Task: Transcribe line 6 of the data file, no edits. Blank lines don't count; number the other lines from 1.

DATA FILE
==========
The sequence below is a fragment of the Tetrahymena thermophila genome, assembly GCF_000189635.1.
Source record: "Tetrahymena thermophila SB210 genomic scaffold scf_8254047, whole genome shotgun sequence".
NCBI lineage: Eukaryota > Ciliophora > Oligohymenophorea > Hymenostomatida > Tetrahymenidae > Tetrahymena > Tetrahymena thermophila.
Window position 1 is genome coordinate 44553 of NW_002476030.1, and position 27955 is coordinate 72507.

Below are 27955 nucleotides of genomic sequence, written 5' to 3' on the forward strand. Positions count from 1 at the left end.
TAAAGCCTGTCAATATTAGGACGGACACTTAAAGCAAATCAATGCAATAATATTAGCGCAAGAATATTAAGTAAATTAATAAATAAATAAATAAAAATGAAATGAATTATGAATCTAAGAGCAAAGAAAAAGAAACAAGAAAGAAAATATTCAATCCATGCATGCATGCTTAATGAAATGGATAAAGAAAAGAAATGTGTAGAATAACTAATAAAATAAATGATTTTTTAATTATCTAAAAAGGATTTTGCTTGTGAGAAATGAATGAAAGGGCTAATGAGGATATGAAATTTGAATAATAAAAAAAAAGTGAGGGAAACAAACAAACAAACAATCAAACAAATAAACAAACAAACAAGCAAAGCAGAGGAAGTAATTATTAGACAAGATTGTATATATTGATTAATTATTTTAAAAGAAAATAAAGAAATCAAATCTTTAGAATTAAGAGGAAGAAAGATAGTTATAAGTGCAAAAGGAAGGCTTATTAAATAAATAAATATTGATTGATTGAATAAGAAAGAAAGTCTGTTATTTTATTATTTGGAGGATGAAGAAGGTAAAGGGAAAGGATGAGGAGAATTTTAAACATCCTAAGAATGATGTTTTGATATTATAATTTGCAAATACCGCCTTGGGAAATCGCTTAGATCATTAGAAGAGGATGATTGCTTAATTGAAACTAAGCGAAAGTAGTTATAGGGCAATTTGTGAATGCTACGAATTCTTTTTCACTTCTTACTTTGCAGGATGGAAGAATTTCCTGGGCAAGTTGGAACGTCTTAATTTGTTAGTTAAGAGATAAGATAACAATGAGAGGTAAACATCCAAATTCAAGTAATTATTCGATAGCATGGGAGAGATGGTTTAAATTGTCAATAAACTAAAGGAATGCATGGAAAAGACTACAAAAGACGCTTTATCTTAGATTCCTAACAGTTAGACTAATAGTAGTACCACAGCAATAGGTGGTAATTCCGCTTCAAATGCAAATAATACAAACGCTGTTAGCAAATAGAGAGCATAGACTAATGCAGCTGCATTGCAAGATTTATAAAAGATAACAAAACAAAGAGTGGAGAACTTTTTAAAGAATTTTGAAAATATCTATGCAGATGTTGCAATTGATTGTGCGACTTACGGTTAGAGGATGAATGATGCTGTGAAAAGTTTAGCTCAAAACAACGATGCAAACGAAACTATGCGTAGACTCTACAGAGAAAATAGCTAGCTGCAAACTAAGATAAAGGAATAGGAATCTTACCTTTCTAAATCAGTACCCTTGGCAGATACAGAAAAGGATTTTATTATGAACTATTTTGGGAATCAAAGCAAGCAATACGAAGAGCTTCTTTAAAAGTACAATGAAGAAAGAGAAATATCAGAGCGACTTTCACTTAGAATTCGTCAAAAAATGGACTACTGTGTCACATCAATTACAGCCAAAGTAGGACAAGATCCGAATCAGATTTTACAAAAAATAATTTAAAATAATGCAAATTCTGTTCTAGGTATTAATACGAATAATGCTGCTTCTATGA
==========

TAAAGCCTGTCAATATTAGGACGGACACTTAAAGCAAATCAATGCAATAATATTAGCGCAAGAATATTAAGTAAATTAATAAATAAATAAATAAAAATGAAATGAATTATGAATCTAAGAGCAAAGAAAAAGAAACAAGAAAGAAAATATTCAATCCATGCATGCATGCTTAATGAAATGGATAAAGAAAAGAAATGTGTAGAATAACTAATAAAATAAATGATTTTTTAATTATCTAAAAAGGATTTTGCTTGTGAGAAATGAATGAAAGGGCTAATGAGGATATGAAATTTGAATAATAAAAAAAAAGTGAGGGAAACAAACAAACAAACAATCAAACAAATAAACAAACAAACAAGCAAAGCAGAGGAAGTAATTATTAGACAAGATTGTATATATTGATTAATTATTTTAAAAGAAAATAAAGAAATCAAATCTTTAGAATTAAGAGGAAGAAAGATAGTTATAAGTGCAAAAGGAAGGCTTATTAAATAAATAAATATTGATTGATTGAATAAGAAAGAAAGTCTGTTATTTTATTATTTGGAGGATGAAGAAGGTAAAGGGAAAGGATGAGGAGAATTTTAAACATCCTAAGAATGATGTTTTGATATTATAATTTGCAAATACCGCCTTGGGAAATCGCTTAGATCATTAGAAGAGGATGATTGCTTAATTGAAACTAAGCGAAAGTAGTTATAGGGCAATTTGTGAATGCTACGAATTCTTTTTCACTTCTTACTTTGCAGGATGGAAGAATTTCCTGGGCAAGTTGGAACGTCTTAATTTGTTAGTTAAGAGATAAGATAACAATGAGAGGTAAACATCCAAATTCAAGTAATTATTCGATAGCATGGGAGAGATGGTTTAAATTGTCAATAAACTAAAGGAATGCATGGAAAAGACTACAAAAGACGCTTTATCTTAGATTCCTAACAGTTAGACTAATAGTAGTACCACAGCAATAGGTGGTAATTCCGCTTCAAATGCAAATAATACAAACGCTGTTAGCAAATAGAGAGCATAGACTAATGCAGCTGCATTGCAAGATTTATAAAAGATAACAAAACAAAGAGTGGAGAACTTTTTAAAGAATTTTGAAAATATCTATGCAGATGTTGCAATTGATTGTGCGACTTACGGTTAGAGGATGAATGATGCTGTGAAAAGTTTAGCTCAAAACAACGATGCAAACGAAACTATGCGTAGACTCTACAGAGAAAATAGCTAGCTGCAAACTAAGATAAAGGAATAGGAATCTTACCTTTCTAAATCAGTACCCTTGGCAGATACAGAAAAGGATTTTATTATGAACTATTTTGGGAATCAAAGCAAGCAATACGAAGAGCTTCTTTAAAAGTACAATGAAGAAAGAGAAATATCAGAGCGACTTTCACTTAGAATTCGTCAAAAAATGGACTACTGTGTCACATCAATTACAGCCAAAGTAGGACAAGATCCGAATCAGATTTTACAAAAAATAATTTAAAATAATGCAAATTCTGTTCTAGGTATTAATACGAATAATGCTGCTTCTATGA